The Notwist: Close to the Glass (Sub Pop) - album review | Under the Radar Magazine Under the Radar | Music Blog for the Indie Music Magazine
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Issue #49 - February/March 2014 - PortlandiaThe Notwist

Close to the Glass

Sub Pop

Feb 26, 2014 The Notwist Bookmark and Share

The career trajectory of German polymaths The Notwist has always been one of steady evolution and mutation. We’ve long waved auf wiedersehen to the early ‘90s punk stylings of The Notwist and Nook, and now it seems the sentimental bedroom electronica of Shrink and Neon Golden is headed the same way. Close to the Glass is at once the most diverse and the most alive record the band have put out in some time.

The four-piece took to processing each other’s performances live during the recording of Close to the Glass, a technique that goes some way to explaining its more frenetic digital moments. The modular contractions of opener “Signals,” the jerky viscera of the album’s title track all suggest a spirited sense of improvisation thatGermanic stereotypes asideprizes bodily instinct over intellect and pragmatism. Simultaneously, there’s a song-to-song stylistic variance at the core of Close to the Glass: the anxiety-ridden acoustic number “Casino” juxtaposed against the shifting, jittering samples of “From One Wrong Place to the Next,” the rattling indie-pop of “Kong” and “Seven Hour Drive” existing in stark contrast to 9-minute, lilting instrumental “Lineri.”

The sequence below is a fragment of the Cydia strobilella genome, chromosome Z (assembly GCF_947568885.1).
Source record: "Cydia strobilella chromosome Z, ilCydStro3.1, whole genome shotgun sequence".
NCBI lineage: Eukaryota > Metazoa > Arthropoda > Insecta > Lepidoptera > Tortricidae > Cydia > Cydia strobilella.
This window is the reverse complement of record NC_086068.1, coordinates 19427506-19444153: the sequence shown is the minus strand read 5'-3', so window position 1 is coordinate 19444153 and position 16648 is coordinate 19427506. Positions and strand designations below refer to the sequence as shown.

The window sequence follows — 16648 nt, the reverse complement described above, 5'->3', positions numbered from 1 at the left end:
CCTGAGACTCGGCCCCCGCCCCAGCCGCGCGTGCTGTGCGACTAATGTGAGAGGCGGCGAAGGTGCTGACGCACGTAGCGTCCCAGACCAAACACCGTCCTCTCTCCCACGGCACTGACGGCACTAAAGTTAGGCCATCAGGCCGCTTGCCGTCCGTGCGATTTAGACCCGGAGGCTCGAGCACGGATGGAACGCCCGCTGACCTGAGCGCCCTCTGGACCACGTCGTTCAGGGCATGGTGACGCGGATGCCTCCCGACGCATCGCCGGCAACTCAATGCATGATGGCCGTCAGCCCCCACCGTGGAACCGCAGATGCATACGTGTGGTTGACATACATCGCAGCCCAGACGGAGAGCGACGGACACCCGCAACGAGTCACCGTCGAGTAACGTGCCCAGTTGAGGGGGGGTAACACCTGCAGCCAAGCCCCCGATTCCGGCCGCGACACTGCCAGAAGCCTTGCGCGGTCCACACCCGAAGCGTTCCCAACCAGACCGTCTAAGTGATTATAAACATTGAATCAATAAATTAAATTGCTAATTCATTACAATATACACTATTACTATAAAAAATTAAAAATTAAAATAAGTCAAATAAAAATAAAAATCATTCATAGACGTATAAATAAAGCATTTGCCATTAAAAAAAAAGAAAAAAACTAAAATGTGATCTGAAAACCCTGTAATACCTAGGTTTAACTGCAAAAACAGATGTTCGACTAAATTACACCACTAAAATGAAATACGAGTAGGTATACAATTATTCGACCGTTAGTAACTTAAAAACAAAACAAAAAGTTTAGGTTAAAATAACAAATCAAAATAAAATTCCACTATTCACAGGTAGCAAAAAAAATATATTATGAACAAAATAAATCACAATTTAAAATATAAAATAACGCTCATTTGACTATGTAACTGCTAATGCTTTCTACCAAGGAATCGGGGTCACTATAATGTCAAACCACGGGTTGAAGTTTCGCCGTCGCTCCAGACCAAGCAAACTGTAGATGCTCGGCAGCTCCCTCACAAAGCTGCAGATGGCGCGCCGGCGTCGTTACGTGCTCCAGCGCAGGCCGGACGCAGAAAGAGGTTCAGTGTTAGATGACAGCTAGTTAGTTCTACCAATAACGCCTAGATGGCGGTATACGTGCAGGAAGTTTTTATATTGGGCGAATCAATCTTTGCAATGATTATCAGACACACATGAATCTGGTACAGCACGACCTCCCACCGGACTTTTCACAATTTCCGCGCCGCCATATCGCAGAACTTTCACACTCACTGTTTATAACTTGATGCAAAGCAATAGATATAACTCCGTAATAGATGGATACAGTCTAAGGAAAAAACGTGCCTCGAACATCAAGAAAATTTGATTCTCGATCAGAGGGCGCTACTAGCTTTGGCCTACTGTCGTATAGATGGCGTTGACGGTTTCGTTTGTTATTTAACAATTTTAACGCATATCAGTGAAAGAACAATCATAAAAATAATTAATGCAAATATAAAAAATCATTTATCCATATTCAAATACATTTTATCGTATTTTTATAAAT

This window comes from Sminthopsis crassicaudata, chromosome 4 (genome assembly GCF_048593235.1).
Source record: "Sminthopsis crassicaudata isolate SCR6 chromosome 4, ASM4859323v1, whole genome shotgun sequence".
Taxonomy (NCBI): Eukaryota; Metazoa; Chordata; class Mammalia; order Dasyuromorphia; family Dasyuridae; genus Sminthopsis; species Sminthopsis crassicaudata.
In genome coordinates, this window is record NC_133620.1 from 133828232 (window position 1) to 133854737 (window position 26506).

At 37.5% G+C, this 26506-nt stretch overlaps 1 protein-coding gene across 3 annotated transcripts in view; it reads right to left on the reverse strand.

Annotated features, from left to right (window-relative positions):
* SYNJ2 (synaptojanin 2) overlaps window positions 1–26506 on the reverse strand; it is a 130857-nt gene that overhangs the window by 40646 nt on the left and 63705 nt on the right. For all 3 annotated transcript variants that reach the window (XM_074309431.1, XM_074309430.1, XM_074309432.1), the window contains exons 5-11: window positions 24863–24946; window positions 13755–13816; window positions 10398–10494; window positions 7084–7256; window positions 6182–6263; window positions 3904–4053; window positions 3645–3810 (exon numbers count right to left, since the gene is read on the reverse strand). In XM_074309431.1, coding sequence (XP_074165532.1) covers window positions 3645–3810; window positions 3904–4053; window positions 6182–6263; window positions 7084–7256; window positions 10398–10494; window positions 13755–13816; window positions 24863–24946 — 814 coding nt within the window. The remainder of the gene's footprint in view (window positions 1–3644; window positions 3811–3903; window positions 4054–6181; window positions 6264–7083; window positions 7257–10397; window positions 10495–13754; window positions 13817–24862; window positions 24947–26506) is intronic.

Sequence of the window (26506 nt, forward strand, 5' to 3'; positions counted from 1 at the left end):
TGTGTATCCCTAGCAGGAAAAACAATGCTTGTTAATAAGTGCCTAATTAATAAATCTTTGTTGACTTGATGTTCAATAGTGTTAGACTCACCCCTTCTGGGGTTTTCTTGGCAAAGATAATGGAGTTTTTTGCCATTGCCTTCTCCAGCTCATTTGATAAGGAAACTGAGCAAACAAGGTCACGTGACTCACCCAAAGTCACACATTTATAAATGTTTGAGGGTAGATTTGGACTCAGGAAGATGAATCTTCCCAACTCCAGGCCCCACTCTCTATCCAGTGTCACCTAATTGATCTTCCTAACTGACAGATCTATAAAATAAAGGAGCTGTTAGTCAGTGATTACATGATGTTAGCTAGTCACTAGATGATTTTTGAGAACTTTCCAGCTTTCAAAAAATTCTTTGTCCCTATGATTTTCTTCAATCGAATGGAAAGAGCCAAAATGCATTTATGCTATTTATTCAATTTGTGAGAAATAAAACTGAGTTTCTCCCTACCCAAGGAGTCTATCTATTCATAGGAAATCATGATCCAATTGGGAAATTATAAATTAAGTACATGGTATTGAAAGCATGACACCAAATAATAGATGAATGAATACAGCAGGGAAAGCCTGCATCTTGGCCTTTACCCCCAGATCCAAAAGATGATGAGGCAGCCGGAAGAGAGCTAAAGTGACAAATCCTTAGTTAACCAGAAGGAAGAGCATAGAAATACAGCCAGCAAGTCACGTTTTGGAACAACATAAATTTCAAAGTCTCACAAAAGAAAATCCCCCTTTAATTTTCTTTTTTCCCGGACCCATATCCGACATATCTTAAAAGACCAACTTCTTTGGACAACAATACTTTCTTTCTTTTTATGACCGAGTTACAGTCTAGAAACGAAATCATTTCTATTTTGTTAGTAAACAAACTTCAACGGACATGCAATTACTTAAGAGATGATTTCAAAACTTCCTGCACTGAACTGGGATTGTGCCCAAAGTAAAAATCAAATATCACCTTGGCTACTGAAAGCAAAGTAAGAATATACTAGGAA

The Notwist have never succumbed to stagnant obsession with one genre, but never in the scope of a single album have they been so divergent. Close to the Glass is a forum in which ramshackle indie-pop, acoustic balladry, and expansive electronic sonic explorations happily coexist, and it’s all the better for it. (

Author rating: 7/10

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